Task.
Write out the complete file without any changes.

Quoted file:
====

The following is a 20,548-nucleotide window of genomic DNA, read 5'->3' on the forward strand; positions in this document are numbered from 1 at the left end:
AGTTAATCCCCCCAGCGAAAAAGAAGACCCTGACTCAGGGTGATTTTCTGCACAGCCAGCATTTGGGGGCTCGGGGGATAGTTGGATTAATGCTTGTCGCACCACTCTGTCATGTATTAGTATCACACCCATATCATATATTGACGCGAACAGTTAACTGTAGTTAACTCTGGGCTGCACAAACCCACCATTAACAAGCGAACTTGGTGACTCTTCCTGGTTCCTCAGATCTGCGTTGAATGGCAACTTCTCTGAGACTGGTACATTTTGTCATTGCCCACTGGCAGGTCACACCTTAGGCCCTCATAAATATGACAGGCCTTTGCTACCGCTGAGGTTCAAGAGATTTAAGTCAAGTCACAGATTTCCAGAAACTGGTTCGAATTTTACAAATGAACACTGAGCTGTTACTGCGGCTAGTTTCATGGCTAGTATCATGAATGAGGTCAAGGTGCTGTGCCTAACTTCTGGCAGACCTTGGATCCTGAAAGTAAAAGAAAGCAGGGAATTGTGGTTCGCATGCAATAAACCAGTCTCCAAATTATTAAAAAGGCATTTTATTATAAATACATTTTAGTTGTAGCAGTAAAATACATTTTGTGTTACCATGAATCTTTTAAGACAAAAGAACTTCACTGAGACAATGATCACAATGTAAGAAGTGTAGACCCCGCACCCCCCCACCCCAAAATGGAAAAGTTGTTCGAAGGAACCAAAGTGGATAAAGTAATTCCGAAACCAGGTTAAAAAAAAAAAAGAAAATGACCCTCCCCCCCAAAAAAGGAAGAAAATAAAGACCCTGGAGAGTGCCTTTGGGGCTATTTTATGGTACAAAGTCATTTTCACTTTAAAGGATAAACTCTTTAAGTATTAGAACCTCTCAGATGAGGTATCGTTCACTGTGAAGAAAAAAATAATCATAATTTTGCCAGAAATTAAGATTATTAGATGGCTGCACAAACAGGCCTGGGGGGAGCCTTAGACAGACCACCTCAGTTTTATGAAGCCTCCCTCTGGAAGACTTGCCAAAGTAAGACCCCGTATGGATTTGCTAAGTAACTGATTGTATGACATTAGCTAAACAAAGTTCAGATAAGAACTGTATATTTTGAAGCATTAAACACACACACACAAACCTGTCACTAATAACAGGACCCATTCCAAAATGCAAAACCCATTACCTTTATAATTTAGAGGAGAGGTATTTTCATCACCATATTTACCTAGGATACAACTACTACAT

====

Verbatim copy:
The following is a 20,548-nucleotide window of genomic DNA, read 5'->3' on the forward strand; positions in this document are numbered from 1 at the left end:
AGTTAATCCCCCCAGCGAAAAAGAAGACCCTGACTCAGGGTGATTTTCTGCACAGCCAGCATTTGGGGGCTCGGGGGATAGTTGGATTAATGCTTGTCGCACCACTCTGTCATGTATTAGTATCACACCCATATCATATATTGACGCGAACAGTTAACTGTAGTTAACTCTGGGCTGCACAAACCCACCATTAACAAGCGAACTTGGTGACTCTTCCTGGTTCCTCAGATCTGCGTTGAATGGCAACTTCTCTGAGACTGGTACATTTTGTCATTGCCCACTGGCAGGTCACACCTTAGGCCCTCATAAATATGACAGGCCTTTGCTACCGCTGAGGTTCAAGAGATTTAAGTCAAGTCACAGATTTCCAGAAACTGGTTCGAATTTTACAAATGAACACTGAGCTGTTACTGCGGCTAGTTTCATGGCTAGTATCATGAATGAGGTCAAGGTGCTGTGCCTAACTTCTGGCAGACCTTGGATCCTGAAAGTAAAAGAAAGCAGGGAATTGTGGTTCGCATGCAATAAACCAGTCTCCAAATTATTAAAAAGGCATTTTATTATAAATACATTTTAGTTGTAGCAGTAAAATACATTTTGTGTTACCATGAATCTTTTAAGACAAAAGAACTTCACTGAGACAATGATCACAATGTAAGAAGTGTAGACCCCGCACCCCCCCACCCCAAAATGGAAAAGTTGTTCGAAGGAACCAAAGTGGATAAAGTAATTCCGAAACCAGGTTAAAAAAAAAAAAGAAAATGACCCTCCCCCCCAAAAAAGGAAGAAAATAAAGACCCTGGAGAGTGCCTTTGGGGCTATTTTATGGTACAAAGTCATTTTCACTTTAAAGGATAAACTCTTTAAGTATTAGAACCTCTCAGATGAGGTATCGTTCACTGTGAAGAAAAAAATAATCATAATTTTGCCAGAAATTAAGATTATTAGATGGCTGCACAAACAGGCCTGGGGGGAGCCTTAGACAGACCACCTCAGTTTTATGAAGCCTCCCTCTGGAAGACTTGCCAAAGTAAGACCCCGTATGGATTTGCTAAGTAACTGATTGTATGACATTAGCTAAACAAAGTTCAGATAAGAACTGTATATTTTGAAGCATTAAACACACACACACAAACCTGTCACTAATAACAGGACCCATTCCAAAATGCAAAACCCATTACCTTTATAATTTAGAGGAGAGGTATTTTCATCACCATATTTACCTAGGATACAACTACTACAT